1. The petitioner in this case, Basanta Kumar Ohurnakar, has applied to 'this Court in order that two orders passed by the learned Munsif of Tangail dated respectively 13th September 1938 and 22nd September 1938 may be set aside. Under the first of these two orders the learned Munsif expunged the petitioner's name from the proceedings in a pre-emption case instituted by opposite parties 1 to 3 on 4th June 1937. Under the latter order, the learned Munsif allowed the application for pre-emption filed by the aforesaid opposite parties.
2. The facts with which we are concerned in respect of the application are briefly as follows: On 12th January 1937, the petitioner executed a document which purports to be a deed of sale in favour of opposite parties 4 to 13. The petitioner's immediate landlords, opposite parties 1 to 3, there-upon applied for pre-emption under Section 26-F, Ben. Ten. Act. Their application was filed, as stated above, on 4th June 1937. The petitioner however maintained that no transfer had been effected by virtue of the document executed by him on 12th January 1937. His case was that he had actually intended to execute a mortgage deed on that date, but owing to fraud on the part of the transferees, he had been made to execute a kobala instead of a mortgage deed. He therefore instituted a suit on 25th June 1937, being Title Suit No. 119 of 1937 for the purpose of setting aside the kobala in favour of opposite parties 4 to 13. He also took steps to file an objection in the pre-emption VVase, which had been filed by opposite parties 1 to 3 to the effect that the pre-emption case in question was not maintainable on the ground that there had not been an effective transfer to opposite parties 4 to 13. On 18th August 1937, the opposite parties 1 to 3, the petitioner's immediate landlords, applied to be made parties to the suit No. 119 of 1937. Their application was however very rightly rejected by the learned Munsif of Tangail on the ground that in a suit of this nature the only necessary parties were the vendors and the vendees or their respective legal representatives. Opposite parties 1 to 3 then applied to this Court in revision against the order rejecting their application to be made parties to Title Suit No. 119 of 1937. They obtained a rule but that rule was discharged on 15th July 1938. Shortly afterwards, namely on 11th August 1938, Suit No. 119 of 1937 was heard by the learned Munsif of Tangail and decreed in favour of the petitioner before this Court, Basanta Kumar Churnakar. As a result of the decision obtained by the petitioner on that date, the kobala which he had executed on 12th January 1937 was declared void as between him and the transferees, opposite-parties 4 to 13. At that time, the pre-emption proceedings which had been instituted by opposite-parties 1 to 3 were still pending, and, on 13th September 1938 opposite parties 1 to 3 applied for an order to the effect that the petitioner's name might be expunged from the record of the aforesaid pre-emption proceedings. An order to that effect was duly made by the learned Munsif on the same day, and, as already stated, the learned Munsif on 22nd September 1938 allowed the application for pre-emption which had been filed by opposite parties 1 to 3 on 4th June 1937.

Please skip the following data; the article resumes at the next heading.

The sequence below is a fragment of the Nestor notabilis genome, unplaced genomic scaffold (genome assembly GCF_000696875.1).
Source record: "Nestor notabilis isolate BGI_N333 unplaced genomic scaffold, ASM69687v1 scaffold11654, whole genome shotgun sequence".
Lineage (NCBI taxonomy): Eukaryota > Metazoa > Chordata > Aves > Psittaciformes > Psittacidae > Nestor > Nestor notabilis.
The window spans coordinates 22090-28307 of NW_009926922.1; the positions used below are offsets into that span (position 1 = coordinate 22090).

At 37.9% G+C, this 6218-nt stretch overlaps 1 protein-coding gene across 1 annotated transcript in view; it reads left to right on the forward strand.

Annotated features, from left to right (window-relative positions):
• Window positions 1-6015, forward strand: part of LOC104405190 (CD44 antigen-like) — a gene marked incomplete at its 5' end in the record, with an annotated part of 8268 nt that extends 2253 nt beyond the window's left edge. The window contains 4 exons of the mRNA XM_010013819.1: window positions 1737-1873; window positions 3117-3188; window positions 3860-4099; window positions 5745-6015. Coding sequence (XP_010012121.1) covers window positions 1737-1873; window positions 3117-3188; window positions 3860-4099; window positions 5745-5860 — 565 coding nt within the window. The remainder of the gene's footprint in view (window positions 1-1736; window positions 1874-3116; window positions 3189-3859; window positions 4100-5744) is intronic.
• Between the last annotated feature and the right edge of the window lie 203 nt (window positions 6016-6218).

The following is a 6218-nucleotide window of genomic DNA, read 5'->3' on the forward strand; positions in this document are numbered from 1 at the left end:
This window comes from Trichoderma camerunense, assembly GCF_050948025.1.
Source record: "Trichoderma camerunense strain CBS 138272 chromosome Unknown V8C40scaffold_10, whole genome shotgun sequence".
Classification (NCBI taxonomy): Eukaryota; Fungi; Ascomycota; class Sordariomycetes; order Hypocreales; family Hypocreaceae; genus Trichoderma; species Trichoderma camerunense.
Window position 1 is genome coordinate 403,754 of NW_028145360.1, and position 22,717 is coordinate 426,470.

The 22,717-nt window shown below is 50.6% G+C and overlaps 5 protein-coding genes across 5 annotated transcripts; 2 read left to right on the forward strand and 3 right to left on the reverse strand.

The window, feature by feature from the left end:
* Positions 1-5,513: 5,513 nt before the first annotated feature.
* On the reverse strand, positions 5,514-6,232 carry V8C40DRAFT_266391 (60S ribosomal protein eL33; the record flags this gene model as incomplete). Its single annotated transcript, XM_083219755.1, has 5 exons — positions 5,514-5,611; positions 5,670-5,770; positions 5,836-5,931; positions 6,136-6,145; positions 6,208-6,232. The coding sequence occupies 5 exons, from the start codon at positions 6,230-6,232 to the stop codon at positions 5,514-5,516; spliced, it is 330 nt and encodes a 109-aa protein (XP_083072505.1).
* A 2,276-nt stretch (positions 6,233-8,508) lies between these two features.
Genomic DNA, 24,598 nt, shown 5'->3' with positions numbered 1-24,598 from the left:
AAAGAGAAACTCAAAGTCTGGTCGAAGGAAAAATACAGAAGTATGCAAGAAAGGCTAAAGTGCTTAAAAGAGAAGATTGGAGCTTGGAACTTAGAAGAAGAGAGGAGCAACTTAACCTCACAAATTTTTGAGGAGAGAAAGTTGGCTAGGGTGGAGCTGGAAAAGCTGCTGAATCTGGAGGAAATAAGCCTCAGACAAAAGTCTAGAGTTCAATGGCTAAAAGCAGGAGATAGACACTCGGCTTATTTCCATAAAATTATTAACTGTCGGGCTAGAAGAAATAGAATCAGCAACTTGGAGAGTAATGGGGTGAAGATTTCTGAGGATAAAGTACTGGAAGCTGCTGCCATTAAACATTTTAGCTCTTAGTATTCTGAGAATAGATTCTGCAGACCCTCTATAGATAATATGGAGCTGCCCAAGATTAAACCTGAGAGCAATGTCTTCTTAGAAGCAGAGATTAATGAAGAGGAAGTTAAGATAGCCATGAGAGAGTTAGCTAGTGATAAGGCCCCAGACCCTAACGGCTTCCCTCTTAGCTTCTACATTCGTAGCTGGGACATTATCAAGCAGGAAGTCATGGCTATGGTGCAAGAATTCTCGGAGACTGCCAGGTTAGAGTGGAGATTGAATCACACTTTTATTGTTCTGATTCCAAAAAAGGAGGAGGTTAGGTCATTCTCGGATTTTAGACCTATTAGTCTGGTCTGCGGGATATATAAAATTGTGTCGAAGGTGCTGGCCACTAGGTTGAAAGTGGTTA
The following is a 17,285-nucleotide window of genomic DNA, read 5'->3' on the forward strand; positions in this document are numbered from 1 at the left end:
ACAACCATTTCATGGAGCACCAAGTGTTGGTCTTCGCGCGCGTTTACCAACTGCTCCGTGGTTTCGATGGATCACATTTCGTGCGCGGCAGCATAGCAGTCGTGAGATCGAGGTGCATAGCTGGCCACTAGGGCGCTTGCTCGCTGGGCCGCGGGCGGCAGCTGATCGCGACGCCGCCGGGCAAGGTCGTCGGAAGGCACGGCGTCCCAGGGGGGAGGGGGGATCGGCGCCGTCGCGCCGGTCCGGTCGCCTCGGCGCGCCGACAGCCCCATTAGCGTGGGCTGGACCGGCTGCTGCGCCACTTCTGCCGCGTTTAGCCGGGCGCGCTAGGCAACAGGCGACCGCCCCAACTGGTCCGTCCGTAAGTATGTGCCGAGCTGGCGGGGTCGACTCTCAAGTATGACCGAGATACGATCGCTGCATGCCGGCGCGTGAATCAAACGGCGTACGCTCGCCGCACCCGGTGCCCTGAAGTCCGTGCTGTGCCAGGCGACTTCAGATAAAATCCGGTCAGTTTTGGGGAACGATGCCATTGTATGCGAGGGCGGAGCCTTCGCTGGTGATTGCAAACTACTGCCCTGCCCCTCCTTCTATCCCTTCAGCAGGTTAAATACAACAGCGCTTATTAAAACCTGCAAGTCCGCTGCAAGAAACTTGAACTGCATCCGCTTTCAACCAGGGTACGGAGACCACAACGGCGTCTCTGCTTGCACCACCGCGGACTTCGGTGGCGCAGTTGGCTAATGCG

3. It has been urged by the learned advocate for the petitioner in this case that the learned Munsif -was wrong in dismissing the petitioner from the pre-emption proceedings on 13th September 1938, having regard to the fact that the petitioner was vitally interested in the application for preemption, which had been filed by his immediate landlords, as an order for preemption in favour of his landlords would evidently have had the effect of clouding the petitioner's title. He further contended, with reference to the order passed by the learned Munsif on 22nd September 1938, that the learned Munsif acted illegally in allowing the application for pre-emption filed by opposite parties 1 to 3, as it had been held by a competent Court that there had been no transfer by the petitioner to opposite parties 4 to 13; and this being the case, the only legal basis upon which an application for pre-emption could be presented to the Court had disappeared. In my opinion, there is considerable force in these contentions.